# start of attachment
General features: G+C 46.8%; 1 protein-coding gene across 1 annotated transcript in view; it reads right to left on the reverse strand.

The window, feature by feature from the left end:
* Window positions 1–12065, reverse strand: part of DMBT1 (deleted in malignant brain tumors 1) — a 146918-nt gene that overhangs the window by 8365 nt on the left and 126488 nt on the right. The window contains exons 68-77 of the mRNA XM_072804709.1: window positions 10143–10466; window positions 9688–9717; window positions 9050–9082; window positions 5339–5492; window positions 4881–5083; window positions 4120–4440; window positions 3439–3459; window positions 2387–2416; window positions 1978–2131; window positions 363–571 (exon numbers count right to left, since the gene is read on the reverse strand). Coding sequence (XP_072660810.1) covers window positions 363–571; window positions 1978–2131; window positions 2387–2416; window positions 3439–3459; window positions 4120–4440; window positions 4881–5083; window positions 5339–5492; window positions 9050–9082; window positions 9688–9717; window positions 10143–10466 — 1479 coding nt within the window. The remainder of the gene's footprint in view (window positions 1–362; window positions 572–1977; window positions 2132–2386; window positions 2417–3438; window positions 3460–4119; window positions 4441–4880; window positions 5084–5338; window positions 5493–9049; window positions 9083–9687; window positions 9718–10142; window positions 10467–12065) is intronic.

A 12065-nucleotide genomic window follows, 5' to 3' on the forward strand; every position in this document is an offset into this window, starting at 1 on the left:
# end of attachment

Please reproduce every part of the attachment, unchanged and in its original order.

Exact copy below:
General features: G+C 46.8%; 1 protein-coding gene across 1 annotated transcript in view; it reads right to left on the reverse strand.

The window, feature by feature from the left end:
* Window positions 1–12065, reverse strand: part of DMBT1 (deleted in malignant brain tumors 1) — a 146918-nt gene that overhangs the window by 8365 nt on the left and 126488 nt on the right. The window contains exons 68-77 of the mRNA XM_072804709.1: window positions 10143–10466; window positions 9688–9717; window positions 9050–9082; window positions 5339–5492; window positions 4881–5083; window positions 4120–4440; window positions 3439–3459; window positions 2387–2416; window positions 1978–2131; window positions 363–571 (exon numbers count right to left, since the gene is read on the reverse strand). Coding sequence (XP_072660810.1) covers window positions 363–571; window positions 1978–2131; window positions 2387–2416; window positions 3439–3459; window positions 4120–4440; window positions 4881–5083; window positions 5339–5492; window positions 9050–9082; window positions 9688–9717; window positions 10143–10466 — 1479 coding nt within the window. The remainder of the gene's footprint in view (window positions 1–362; window positions 572–1977; window positions 2132–2386; window positions 2417–3438; window positions 3460–4119; window positions 4441–4880; window positions 5084–5338; window positions 5493–9049; window positions 9083–9687; window positions 9718–10142; window positions 10467–12065) is intronic.

A 12065-nucleotide genomic window follows, 5' to 3' on the forward strand; every position in this document is an offset into this window, starting at 1 on the left: